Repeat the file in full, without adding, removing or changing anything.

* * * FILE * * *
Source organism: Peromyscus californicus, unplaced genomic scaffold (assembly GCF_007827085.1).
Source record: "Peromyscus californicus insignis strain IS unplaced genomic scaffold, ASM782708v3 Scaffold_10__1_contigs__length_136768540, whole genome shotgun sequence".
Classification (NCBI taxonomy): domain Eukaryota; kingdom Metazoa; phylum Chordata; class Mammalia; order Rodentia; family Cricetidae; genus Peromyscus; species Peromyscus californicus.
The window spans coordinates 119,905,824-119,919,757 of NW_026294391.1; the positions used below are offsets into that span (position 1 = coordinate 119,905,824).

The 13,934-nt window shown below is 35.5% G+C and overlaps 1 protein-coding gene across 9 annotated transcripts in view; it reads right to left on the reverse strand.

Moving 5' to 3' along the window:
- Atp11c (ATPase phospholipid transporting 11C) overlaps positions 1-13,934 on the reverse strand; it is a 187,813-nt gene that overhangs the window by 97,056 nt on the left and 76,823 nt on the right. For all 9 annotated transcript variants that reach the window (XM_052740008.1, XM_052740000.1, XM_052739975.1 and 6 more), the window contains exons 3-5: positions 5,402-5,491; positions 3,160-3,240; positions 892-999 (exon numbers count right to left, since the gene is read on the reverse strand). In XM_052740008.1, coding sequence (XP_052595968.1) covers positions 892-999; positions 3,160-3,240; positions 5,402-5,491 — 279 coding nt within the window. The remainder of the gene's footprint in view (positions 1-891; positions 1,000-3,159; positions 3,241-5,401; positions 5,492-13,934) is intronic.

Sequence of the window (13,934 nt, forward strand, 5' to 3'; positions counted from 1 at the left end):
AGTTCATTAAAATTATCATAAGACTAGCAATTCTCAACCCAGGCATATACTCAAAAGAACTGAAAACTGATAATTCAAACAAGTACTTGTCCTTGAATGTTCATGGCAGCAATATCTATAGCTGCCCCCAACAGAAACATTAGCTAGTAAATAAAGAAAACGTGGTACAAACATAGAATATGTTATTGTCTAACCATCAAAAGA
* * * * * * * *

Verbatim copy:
Source organism: Peromyscus californicus, unplaced genomic scaffold (assembly GCF_007827085.1).
Source record: "Peromyscus californicus insignis strain IS unplaced genomic scaffold, ASM782708v3 Scaffold_10__1_contigs__length_136768540, whole genome shotgun sequence".
Classification (NCBI taxonomy): domain Eukaryota; kingdom Metazoa; phylum Chordata; class Mammalia; order Rodentia; family Cricetidae; genus Peromyscus; species Peromyscus californicus.
The window spans coordinates 119,905,824-119,919,757 of NW_026294391.1; the positions used below are offsets into that span (position 1 = coordinate 119,905,824).

The 13,934-nt window shown below is 35.5% G+C and overlaps 1 protein-coding gene across 9 annotated transcripts in view; it reads right to left on the reverse strand.

Moving 5' to 3' along the window:
- Atp11c (ATPase phospholipid transporting 11C) overlaps positions 1-13,934 on the reverse strand; it is a 187,813-nt gene that overhangs the window by 97,056 nt on the left and 76,823 nt on the right. For all 9 annotated transcript variants that reach the window (XM_052740008.1, XM_052740000.1, XM_052739975.1 and 6 more), the window contains exons 3-5: positions 5,402-5,491; positions 3,160-3,240; positions 892-999 (exon numbers count right to left, since the gene is read on the reverse strand). In XM_052740008.1, coding sequence (XP_052595968.1) covers positions 892-999; positions 3,160-3,240; positions 5,402-5,491 — 279 coding nt within the window. The remainder of the gene's footprint in view (positions 1-891; positions 1,000-3,159; positions 3,241-5,401; positions 5,492-13,934) is intronic.

Sequence of the window (13,934 nt, forward strand, 5' to 3'; positions counted from 1 at the left end):
AGTTCATTAAAATTATCATAAGACTAGCAATTCTCAACCCAGGCATATACTCAAAAGAACTGAAAACTGATAATTCAAACAAGTACTTGTCCTTGAATGTTCATGGCAGCAATATCTATAGCTGCCCCCAACAGAAACATTAGCTAGTAAATAAAGAAAACGTGGTACAAACATAGAATATGTTATTGTCTAACCATCAAAAGA